At Providence, we help guide you through uncertainty. A breast biopsy allows our doctors to evaluate potential breast cancers and provide precise diagnoses and treatment.
A biopsy is a procedure used to remove tissue from the body. The tissue is extracted and examined by specialists to determine the presence or cause of a disease.
Biopsies are often performed on the breast to diagnose breast cancer. A variety of methodologies can be used, such as:
- Fine needle biopsy
- Core needle biopsy
- Surgical biopsy
The most common biopsy is the core needle biopsy. To provide the most effective biopsy, different techniques are used to help guide the core needle to the area of concern. These image-guiding techniques include:
- Magnetic resonance imaging (MRI)
- Ultrasound (sonography)
- Mammographic (stereotactic)
Fine and core needle biopsy procedures are minimally invasive and are performed using local anesthesia. If the results of these biopsy techniques are unclear, or a needle biopsy can’t be performed, your doctor will recommend a surgical biopsy. This procedure is the most invasive, so it is typically only considered when other methodologies are not recommended.
During a surgical biopsy, your surgeon removes more than just a small sample of tissue. In general, a small lump will be completely removed (excisional biopsy) and large lumps will have a portion of it removed (incisional biopsy). Even though this is considered surgery, this type of biopsy is generally performed on an outpatient basis.
The core needle biopsy is a routine procedure performed under local anesthesia. Our surgeons, nurses and caregivers work to ensure your procedure is performed in a comfortable and relaxing environment.
During your procedure, your doctor will use a needle with a large core as the main biopsy device.
Using specific imaging techniques to guide the needle, your surgeon will insert the biopsy device into the breast and extract tissue from the suspicious area. Because fine needle biopsies tend to remove very little tissue or fluid from the breast, the core needle biopsy has become the gold standard method for examining breast abnormalities.
The advantage of a core needle biopsy is that it removes more tissue for analysis, so it is both more accurate for diagnosis and more useful in evaluating breast cancers.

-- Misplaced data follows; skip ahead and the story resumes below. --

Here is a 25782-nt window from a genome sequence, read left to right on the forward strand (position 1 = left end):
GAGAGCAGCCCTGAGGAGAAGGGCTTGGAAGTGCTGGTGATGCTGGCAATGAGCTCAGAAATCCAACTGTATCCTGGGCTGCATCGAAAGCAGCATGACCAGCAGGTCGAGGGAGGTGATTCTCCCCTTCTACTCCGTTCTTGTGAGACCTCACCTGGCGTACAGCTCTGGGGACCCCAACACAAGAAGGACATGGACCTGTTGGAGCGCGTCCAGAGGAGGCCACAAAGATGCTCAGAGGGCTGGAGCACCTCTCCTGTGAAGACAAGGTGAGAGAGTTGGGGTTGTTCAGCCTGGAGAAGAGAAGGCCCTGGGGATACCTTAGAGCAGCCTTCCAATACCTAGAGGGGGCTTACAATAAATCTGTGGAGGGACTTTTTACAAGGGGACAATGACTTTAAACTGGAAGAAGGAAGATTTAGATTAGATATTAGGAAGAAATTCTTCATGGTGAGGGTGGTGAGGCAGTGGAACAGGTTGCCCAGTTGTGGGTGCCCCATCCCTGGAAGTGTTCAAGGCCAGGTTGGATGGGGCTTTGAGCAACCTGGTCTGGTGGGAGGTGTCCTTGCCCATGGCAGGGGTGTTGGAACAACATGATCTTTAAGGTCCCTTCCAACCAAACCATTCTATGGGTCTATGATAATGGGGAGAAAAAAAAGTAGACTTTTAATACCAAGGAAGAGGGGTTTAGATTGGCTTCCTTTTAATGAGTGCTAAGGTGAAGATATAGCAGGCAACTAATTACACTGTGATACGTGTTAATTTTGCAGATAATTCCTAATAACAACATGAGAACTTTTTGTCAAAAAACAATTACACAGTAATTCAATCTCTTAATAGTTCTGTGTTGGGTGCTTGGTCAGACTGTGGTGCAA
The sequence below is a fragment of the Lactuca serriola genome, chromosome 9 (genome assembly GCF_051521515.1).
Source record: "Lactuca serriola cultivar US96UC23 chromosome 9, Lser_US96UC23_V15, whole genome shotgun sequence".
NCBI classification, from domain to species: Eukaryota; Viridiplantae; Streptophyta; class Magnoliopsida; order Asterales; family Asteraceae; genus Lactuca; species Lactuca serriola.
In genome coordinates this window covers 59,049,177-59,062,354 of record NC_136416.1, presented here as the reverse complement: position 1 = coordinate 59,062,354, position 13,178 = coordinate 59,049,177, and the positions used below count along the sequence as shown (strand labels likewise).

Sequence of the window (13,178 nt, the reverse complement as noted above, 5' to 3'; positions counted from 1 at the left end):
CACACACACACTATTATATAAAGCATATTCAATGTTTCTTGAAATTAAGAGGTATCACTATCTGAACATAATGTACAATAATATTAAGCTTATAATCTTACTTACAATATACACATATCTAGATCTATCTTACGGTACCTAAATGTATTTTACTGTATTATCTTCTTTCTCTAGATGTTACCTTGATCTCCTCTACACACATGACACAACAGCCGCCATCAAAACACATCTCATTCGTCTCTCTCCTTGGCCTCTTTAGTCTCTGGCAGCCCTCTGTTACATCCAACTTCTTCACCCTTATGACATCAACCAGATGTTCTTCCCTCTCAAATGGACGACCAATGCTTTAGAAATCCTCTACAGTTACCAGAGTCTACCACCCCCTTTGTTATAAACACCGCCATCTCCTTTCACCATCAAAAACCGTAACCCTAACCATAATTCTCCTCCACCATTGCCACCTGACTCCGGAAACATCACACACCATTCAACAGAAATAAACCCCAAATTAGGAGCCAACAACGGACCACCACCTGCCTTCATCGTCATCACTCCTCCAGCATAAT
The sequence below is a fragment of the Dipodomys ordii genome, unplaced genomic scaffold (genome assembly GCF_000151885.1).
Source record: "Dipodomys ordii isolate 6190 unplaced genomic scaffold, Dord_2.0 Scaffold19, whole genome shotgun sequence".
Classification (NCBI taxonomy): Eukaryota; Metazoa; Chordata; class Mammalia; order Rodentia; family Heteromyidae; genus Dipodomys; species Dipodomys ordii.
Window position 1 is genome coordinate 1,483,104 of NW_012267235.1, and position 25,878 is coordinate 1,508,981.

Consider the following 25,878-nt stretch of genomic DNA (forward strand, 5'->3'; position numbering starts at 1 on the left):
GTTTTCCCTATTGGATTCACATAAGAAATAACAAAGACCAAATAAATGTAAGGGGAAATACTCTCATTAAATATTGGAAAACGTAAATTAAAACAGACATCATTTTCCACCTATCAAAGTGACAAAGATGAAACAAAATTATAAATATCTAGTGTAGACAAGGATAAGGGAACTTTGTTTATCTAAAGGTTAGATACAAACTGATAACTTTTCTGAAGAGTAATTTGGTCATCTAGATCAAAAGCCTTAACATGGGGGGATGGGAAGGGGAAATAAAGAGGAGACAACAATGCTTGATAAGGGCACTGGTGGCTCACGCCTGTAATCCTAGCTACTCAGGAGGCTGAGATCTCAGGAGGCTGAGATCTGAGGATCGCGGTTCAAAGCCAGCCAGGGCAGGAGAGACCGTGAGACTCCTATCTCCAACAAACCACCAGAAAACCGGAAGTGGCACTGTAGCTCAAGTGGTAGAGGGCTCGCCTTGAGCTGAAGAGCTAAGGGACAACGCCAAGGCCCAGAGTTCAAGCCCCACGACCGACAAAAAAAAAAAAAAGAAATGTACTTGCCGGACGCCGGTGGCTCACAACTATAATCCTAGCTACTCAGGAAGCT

A pathologist examines the extracted tissue specimen to detect any cancer cells. If cancer is present, the pathologist can then look at the cancer’s characteristics and formulate a precise diagnosis.
If breast cancer is diagnosed, your doctor will partner with you on developing a care plan that will result in the most optimal outcome.
Sentinel node biopsy/sentinel lymphadenectomy
Surgeons at Providence are highly skilled at an innovative technique called sentinel node biopsy, now used in cancer centers worldwide. Also known as lymphatic mapping, the technique helps to identify the lymph nodes most likely to contain cancerous cells without the need for intense surgery.
During this procedure, surgeons inject radioisotope and/or blue dye into the area near the tumor to locate the sentinel nodes.
By looking at this blue or radioactive lymph node, the stage of cancer can be determined without radical surgery, and potentially compromised nodes can be removed before the cancer spreads.
Breast biopsies involve various minor risks and complications, due to the numerous techniques used in the extraction of cancerous tissue. These complications include infection, bleeding, bruising or swelling of the infection site. If undergoing a stereotactic biopsy, there is also a slight risk of radiation exposure, due to the X-rays used to image the breast.